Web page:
Grounds: The DIA is an internationally celebrated Art museum and a cultural foundation of Detroit and is therefore worth our attention. 

 

An famous enthymeme designed to preclude alternative arguments:

 

The glove doesn't fit, so you must acquit

  • Claim: the defendant should be acquitted
  • Stated reason: because the glove does not fit
  • Unstated assumption: because the glove was used by the murderer and therefore must fit on the murderer's hand
  • Grounds: proof that the glove was used in the commission of the crime, proof that the glove does not fit, that the glove has not changed size and shape, that the hand of the defendant has not changed size or shape...

 

 

Practicing Enthymemes:

Scene: Public --> Socio-political news

Genre: (Reportage) Newspaper Article

 

Women should be allowed to join combat units because the image of women in combat would help eliminate gender stereotypes.

 

Claim: women should be allowed to join combat units

Stated reason: because the image of women in combat would help eliminate gender stereotypes

Unstated assumption(?)

Grounds/proof (?):

 

 

In Groups: Build your own enthymeme (5-10 minutes)

 

Statement:

Claim:

Stated Reasons/Premises:

Unstated Reasons/Premises:


 

 

ENTHYMEMES CAN ALSO BE USED TO INVENT/ BUILD UP LOGICAL STATEMENTS:

Build your own Enthymemes:

 

Women should be allowed to join combat units because the image of women in combat would help eliminate gender stereotypes.

  • Claim: women should be allowed to join combat units
  • Stated reason: because the image of women in combat would help eliminate gender stereotypes
  • Unstated assumption(?):
  • Grounds(?):

 

Women should not be allowed to join combat units...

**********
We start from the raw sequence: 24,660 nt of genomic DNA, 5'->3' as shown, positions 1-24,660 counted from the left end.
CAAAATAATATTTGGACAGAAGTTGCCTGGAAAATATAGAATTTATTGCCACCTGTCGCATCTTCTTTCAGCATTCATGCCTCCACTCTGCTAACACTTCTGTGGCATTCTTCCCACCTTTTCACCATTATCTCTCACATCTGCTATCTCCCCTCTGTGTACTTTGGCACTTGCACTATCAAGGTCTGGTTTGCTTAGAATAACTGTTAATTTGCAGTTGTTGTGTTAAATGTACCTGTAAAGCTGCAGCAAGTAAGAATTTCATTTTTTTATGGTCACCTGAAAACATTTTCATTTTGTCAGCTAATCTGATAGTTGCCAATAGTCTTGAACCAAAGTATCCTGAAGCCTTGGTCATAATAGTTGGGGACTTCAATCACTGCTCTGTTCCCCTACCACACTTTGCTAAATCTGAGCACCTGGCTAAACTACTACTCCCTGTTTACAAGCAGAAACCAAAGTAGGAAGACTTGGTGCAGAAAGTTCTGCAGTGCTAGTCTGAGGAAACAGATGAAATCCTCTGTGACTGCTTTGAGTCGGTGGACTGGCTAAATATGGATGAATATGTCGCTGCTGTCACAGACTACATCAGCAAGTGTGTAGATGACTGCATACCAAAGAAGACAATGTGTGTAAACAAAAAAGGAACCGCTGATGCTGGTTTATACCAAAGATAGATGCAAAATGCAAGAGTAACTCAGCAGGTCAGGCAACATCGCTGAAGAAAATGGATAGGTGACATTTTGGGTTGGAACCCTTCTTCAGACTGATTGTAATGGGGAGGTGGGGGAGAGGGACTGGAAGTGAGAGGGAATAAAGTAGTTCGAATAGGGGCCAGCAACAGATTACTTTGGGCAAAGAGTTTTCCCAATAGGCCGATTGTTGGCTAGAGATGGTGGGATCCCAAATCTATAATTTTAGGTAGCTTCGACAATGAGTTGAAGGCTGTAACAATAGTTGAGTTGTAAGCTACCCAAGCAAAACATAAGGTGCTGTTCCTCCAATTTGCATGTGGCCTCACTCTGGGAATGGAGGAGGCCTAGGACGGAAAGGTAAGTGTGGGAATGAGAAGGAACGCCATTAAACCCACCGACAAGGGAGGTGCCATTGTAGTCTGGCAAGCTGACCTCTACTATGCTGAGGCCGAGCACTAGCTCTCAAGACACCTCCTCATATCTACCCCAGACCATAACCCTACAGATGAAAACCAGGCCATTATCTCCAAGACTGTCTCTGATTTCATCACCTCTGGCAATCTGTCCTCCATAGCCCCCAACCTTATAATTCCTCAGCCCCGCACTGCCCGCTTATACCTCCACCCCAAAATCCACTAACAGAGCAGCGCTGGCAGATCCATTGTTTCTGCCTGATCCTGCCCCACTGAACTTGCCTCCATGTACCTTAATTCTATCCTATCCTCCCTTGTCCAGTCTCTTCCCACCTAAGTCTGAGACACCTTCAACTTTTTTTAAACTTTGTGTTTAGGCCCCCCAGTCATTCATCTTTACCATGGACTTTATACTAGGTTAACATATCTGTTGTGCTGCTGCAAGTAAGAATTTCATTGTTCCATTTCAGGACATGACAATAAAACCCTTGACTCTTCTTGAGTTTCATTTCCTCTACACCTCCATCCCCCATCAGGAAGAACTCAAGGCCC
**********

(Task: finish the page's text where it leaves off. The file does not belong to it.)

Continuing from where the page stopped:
• Claim: women should not be allowed to join combat units
  • Stated reason:
  • Unstated assumption:
  • Grounds(?):

 

Cocaine and heroin should be legalized...

  • Claim: cocaine and heroin should be legalized
  • Stated reason:
  • Unstated assumption:
  • Grounds(?):

The LOGIC of EnthyMemes: 

-- similarly, memes help us think about how persuasive language impacts people, and how such 'raw persuasion' acts as something contagious or 'viral', as is most apparent in New Media:


 

Wikipedia:

meme (play /ˈmm/[1]is "an idea, behavior or style that spreads from person to person within a culture."[2] A meme acts as a unit for carrying cultural ideas, symbols or practices, which can be transmitted from one mind to another through writing, speech, gestures, rituals or other imitable phenomenaSupporters of the concept regard memes as cultural analogues to genes in that they self-replicate, mutate and respond to selective pressures.[3]

 

The word meme is a shortening (modeled on gene) of mimeme (from Ancient Greek μίμημα Greek pronunciation: [míːmɛːma] mīmēma"something imitated", from μιμεῖσθαι mimeisthai, "to imitate", from μῖμος mimos "mime")[4] and it was coined by the British evolutionary biologist Richard Dawkins in The Selfish Gene (1976)[1][5] as a concept for discussion of evolutionary principles in explaining the spread of ideas and cultural phenomena. Examples of memes given in the book included melodies, catch-phrases, fashion and the technology of building arches.[6]

 

 

For others Memes and "Digital Rhetoric" represent a "peak of digital persuasion"

or how new media makes persuasion more 'visible' at this level. 

 

Jeff Swift (grad student):

"When a given tweet or collection of tweets is selected by the Internet’s invisible hand, it becomes Seth Godin’s “ideaviruses” or Richard Dawkin’s “meme.” Both of these terms describe an element of culture that self-propagates and self-advertises—in essence, memes represent the peak of digital persuasion. Memes are most effective when they are easy for the relevant audience to discover and pass on. If a digital rhetorical artifact is powerful enough to get readers to pass it on to their friends, and then for them to pass it to their friends, and so on, then the rhetor/creator of that artifact has effectively achieved rhetorical persuasiveness. The most persuasive of tweets, then, rise above the noise of the Internet and attract attention to themselves. Each of the below-mentioned twitter elements allows tweets to more readily be available for such attention."